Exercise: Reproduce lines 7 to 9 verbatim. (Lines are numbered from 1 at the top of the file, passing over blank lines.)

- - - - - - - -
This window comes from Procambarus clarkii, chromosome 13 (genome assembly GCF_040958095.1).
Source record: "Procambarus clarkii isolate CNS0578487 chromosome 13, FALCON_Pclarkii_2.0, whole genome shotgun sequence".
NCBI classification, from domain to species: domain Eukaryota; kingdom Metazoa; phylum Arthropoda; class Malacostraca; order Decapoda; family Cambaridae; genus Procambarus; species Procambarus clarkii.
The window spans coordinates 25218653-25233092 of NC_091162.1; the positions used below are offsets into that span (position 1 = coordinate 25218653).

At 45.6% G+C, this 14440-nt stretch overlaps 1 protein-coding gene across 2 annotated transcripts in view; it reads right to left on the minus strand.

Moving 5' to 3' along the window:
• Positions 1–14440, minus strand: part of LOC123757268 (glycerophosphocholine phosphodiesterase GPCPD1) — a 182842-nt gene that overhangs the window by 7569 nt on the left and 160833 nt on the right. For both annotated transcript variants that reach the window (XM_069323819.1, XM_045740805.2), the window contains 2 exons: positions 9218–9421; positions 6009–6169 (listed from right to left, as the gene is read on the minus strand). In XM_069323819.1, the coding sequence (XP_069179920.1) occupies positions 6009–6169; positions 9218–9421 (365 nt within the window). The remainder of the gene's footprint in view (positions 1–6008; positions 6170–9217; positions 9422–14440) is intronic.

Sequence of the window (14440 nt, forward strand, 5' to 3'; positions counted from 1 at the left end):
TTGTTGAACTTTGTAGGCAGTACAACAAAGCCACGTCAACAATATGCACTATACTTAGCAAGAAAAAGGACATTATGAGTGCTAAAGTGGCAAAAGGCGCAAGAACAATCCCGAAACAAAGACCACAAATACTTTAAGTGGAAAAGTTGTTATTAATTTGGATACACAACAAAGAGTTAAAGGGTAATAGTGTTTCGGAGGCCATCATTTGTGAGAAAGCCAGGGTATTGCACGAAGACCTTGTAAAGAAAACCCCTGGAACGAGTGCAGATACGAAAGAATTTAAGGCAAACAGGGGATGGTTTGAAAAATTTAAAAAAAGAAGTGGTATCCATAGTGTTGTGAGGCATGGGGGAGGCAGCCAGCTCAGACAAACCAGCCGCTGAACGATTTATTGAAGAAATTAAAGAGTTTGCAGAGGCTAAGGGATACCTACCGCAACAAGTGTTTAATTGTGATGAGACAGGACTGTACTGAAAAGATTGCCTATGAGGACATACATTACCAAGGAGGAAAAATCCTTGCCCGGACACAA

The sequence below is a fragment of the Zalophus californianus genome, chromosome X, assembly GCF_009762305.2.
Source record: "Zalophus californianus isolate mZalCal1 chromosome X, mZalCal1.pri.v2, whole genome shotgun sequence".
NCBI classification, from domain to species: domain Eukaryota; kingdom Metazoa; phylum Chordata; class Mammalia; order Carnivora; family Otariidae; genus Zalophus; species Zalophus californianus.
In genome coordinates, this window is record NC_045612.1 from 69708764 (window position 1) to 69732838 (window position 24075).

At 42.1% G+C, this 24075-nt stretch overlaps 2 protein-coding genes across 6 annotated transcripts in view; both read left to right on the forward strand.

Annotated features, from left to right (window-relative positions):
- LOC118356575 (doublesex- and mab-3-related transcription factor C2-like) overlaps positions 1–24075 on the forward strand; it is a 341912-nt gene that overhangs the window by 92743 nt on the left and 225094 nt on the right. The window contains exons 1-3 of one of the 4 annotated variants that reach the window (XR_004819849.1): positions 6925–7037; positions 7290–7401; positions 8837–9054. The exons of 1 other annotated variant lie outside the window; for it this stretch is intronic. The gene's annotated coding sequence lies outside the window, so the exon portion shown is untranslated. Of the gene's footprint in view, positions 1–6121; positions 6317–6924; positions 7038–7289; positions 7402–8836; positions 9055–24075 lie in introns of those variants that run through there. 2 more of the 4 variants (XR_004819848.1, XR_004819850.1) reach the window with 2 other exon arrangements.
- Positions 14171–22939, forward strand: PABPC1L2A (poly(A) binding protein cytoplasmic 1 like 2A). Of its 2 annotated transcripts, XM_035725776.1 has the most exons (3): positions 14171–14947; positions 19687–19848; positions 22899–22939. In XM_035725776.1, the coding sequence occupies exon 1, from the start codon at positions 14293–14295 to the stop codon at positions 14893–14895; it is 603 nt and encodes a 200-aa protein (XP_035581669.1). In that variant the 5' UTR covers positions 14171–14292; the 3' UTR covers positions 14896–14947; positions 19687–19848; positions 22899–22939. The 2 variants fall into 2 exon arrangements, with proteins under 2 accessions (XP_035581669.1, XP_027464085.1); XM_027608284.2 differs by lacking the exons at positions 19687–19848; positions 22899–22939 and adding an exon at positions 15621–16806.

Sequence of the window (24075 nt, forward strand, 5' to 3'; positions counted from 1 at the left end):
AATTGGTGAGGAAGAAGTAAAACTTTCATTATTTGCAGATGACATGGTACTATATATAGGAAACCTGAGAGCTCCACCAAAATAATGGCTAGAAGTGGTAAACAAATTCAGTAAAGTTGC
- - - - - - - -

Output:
• Positions 1–14440, minus strand: part of LOC123757268 (glycerophosphocholine phosphodiesterase GPCPD1) — a 182842-nt gene that overhangs the window by 7569 nt on the left and 160833 nt on the right. For both annotated transcript variants that reach the window (XM_069323819.1, XM_045740805.2), the window contains 2 exons: positions 9218–9421; positions 6009–6169 (listed from right to left, as the gene is read on the minus strand). In XM_069323819.1, the coding sequence (XP_069179920.1) occupies positions 6009–6169; positions 9218–9421 (365 nt within the window). The remainder of the gene's footprint in view (positions 1–6008; positions 6170–9217; positions 9422–14440) is intronic.

Sequence of the window (14440 nt, forward strand, 5' to 3'; positions counted from 1 at the left end):
TTGTTGAACTTTGTAGGCAGTACAACAAAGCCACGTCAACAATATGCACTATACTTAGCAAGAAAAAGGACATTATGAGTGCTAAAGTGGCAAAAGGCGCAAGAACAATCCCGAAACAAAGACCACAAATACTTTAAGTGGAAAAGTTGTTATTAATTTGGATACACAACAAAGAGTTAAAGGGTAATAGTGTTTCGGAGGCCATCATTTGTGAGAAAGCCAGGGTATTGCACGAAGACCTTGTAAAGAAAACCCCTGGAACGAGTGCAGATACGAAAGAATTTAAGGCAAACAGGGGATGGTTTGAAAAATTTAAAAAAAGAAGTGGTATCCATAGTGTTGTGAGGCATGGGGGAGGCAGCCAGCTCAGACAAACCAGCCGCTGAACGATTTATTGAAGAAATTAAAGAGTTTGCAGAGGCTAAGGGATACCTACCGCAACAAGTGTTTAATTGTGATGAGACAGGACTGTACTGAAAAGATTGCCTATGAGGACATACATTACCAAGGAGGAAAAATCCTTGCCCGGACACAA